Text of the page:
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AI FOMO powers frenzied big tech rally

Global fund managers have a bad case of Fear of Missing Out as they chase the artificial intelligence-driven tech rally and ignored the weak economic outlook and hawkish central banks.

According to the June Bank of America investor survey, ‘long tech’ has emerged as the preferred trade for fund managers wanting to clamber aboard the boom sparked by US chip company, Nvidia, and then added to by the likes of Tesla, Apple (of course), Alphabet and Amazon

The survey of 285 respondents overseeing $US764 billion ($A1.1 trillion) in assets showed that 55% of participants going “long big tech”, making it the most crowded trade. Shorting Chinese equities was also popular, at 13% (although the monetary policy easing now underway in China might make that a bit problematic).

But reality was very different from the AI frenzy as in fact investors cut their allocations to equities to a five-month low in the survey.

That’s despite a cut in cash allocations – the survey showed that the average cash allocation declined to 5.1% in June from 5.6% in May and they remain overweight bonds in another sign of a desire for safety.

Despite the new enthusiasm for (some) shares, investors remain broadly underweight equities, meaning that apart from the AI stocks and the big techs, that most have missed out on the return by the S&P 500 to a bull market last week.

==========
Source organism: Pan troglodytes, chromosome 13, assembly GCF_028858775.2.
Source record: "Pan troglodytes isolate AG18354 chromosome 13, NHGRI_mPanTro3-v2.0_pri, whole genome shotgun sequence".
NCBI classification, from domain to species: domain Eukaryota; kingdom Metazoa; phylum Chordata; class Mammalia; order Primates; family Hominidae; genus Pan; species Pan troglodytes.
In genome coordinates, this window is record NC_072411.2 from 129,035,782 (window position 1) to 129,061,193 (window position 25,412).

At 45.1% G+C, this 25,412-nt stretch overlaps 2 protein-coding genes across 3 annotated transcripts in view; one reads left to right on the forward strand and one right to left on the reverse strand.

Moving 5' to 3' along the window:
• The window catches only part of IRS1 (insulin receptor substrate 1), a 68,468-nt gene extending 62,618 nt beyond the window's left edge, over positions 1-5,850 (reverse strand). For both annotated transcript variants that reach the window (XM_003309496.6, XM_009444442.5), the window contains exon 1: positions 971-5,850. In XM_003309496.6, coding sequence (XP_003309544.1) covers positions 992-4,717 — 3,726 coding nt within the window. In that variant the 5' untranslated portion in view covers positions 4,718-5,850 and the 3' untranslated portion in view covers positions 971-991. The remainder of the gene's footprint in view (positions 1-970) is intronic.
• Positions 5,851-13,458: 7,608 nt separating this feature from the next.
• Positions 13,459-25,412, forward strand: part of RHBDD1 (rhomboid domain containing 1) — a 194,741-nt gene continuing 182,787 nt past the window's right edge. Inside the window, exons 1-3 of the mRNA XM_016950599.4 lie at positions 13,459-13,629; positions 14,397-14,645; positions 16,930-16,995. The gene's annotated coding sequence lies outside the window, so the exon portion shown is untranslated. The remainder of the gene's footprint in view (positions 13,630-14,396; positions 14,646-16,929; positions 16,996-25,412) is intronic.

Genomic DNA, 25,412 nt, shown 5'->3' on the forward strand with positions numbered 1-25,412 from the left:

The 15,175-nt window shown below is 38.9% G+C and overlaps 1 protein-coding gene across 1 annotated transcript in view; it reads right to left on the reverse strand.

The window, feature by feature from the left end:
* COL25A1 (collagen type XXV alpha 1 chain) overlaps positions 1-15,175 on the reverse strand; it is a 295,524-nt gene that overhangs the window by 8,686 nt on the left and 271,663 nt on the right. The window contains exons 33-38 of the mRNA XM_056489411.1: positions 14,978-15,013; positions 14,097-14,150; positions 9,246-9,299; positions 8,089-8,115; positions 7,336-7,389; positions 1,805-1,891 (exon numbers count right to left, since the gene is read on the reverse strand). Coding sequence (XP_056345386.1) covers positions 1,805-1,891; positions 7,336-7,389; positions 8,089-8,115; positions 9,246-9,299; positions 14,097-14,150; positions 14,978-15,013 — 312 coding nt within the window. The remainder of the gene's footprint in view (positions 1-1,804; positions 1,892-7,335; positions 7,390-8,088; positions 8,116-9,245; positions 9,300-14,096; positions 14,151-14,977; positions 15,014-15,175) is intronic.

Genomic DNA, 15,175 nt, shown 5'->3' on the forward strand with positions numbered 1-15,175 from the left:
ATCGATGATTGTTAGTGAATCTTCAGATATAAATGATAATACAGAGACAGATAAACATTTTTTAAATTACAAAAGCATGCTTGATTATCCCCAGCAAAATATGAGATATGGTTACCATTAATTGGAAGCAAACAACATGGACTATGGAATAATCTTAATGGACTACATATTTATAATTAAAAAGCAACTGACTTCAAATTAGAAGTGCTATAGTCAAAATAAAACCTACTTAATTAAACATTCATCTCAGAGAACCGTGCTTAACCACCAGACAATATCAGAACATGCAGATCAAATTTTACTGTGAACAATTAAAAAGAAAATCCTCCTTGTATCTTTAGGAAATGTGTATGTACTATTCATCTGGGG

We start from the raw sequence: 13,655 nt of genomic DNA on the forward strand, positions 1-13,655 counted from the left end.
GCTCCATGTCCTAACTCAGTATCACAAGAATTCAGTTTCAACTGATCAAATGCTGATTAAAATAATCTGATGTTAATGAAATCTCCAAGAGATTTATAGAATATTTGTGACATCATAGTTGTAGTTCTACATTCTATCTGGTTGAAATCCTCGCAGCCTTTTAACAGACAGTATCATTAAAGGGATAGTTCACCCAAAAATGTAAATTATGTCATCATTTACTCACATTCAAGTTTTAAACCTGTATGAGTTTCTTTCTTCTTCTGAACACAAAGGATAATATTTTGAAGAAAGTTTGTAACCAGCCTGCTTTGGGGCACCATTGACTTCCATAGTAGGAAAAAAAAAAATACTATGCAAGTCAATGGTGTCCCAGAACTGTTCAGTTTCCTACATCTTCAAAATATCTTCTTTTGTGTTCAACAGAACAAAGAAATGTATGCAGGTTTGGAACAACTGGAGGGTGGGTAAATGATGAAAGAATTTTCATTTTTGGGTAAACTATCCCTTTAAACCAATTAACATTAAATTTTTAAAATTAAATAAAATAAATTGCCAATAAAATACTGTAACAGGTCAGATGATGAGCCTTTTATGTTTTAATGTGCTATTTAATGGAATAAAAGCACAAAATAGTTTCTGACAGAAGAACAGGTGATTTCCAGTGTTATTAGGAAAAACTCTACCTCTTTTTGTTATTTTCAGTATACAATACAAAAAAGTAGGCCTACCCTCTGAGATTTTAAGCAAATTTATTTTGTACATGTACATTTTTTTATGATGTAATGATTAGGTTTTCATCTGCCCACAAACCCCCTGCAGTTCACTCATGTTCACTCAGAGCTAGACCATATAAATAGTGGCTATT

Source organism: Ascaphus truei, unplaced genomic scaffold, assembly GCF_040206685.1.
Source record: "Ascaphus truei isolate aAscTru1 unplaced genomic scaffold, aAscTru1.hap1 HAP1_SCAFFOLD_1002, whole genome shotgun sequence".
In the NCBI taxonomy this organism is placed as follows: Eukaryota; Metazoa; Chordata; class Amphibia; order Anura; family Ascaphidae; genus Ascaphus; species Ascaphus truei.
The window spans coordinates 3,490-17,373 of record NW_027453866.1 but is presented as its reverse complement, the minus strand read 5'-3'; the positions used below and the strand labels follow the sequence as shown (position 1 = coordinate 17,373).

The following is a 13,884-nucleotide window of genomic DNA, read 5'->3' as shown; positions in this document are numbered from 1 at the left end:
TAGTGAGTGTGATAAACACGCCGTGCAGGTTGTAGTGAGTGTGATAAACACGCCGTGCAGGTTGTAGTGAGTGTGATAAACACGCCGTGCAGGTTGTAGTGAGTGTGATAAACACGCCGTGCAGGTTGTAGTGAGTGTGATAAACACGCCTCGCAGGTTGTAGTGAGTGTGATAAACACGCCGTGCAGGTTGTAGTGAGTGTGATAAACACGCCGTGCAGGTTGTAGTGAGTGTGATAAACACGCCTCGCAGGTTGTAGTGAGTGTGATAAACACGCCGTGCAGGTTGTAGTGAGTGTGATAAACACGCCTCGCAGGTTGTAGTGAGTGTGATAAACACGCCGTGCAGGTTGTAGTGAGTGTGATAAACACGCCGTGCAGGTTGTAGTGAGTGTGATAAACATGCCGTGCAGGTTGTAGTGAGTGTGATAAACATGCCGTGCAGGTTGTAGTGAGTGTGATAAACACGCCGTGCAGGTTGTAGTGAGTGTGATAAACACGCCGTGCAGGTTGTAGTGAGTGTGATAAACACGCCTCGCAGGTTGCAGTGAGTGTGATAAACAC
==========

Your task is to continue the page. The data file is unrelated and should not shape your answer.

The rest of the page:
And, unless they gave up more cash since the survey was completed a week ago, they missed the surge by the S&P 500 and Nasdaq to 14-month highs on Thursday.

Apple shares rose 1.1% to end at $US186.01 and touched a new all-time high of $US186.52 during trading. Apple is now just $US700 million from being the first ever $US3 trillion company. It could get there on Friday.

Microsoft shares rallied 3.2%, beating its previous record high close in November 2021 with an all-time high of $US349.84 in trading. The shares ended at $US348.10 and the company’s market value ended at $US2.59 trillion, not far behind. Apple.

There’s also the Fed pause approach which saw many investors hold off on equities (and miss Thursday’s big rebound after the Fed did pause).

Inflation remains a concern and though it is clearly easing (as this week’s Consumer Price Index showed and the Producer Price Index).

BofA strategist Michael Hartnett wrote in a comment that measured by cash levels, economic growth expectations and asset allocation — sentiment among investors remains “stubbornly low,”

Despite that, survey participants are optimistic about the impact of AI over the next two years, with 40% expecting it to drive corporate profits higher, Hartnett said.

On the Fed’s future moves, the survey showed that 59% of participants don’t think the central bank is done raising rates yet.

That’s a quite a reversal from the previous month, when 61% indicated the central bank had delivered its last hike.

The shorting of Chinese equities is linked to a belief that the much heralded China re-opening boom has vanished with growth expectations for China back to levels seen in November 2022 (pre-the Covid re-opening.).

The weak Chinese economic data confirms the rightness of that call, as does the monetary policy easing now underway.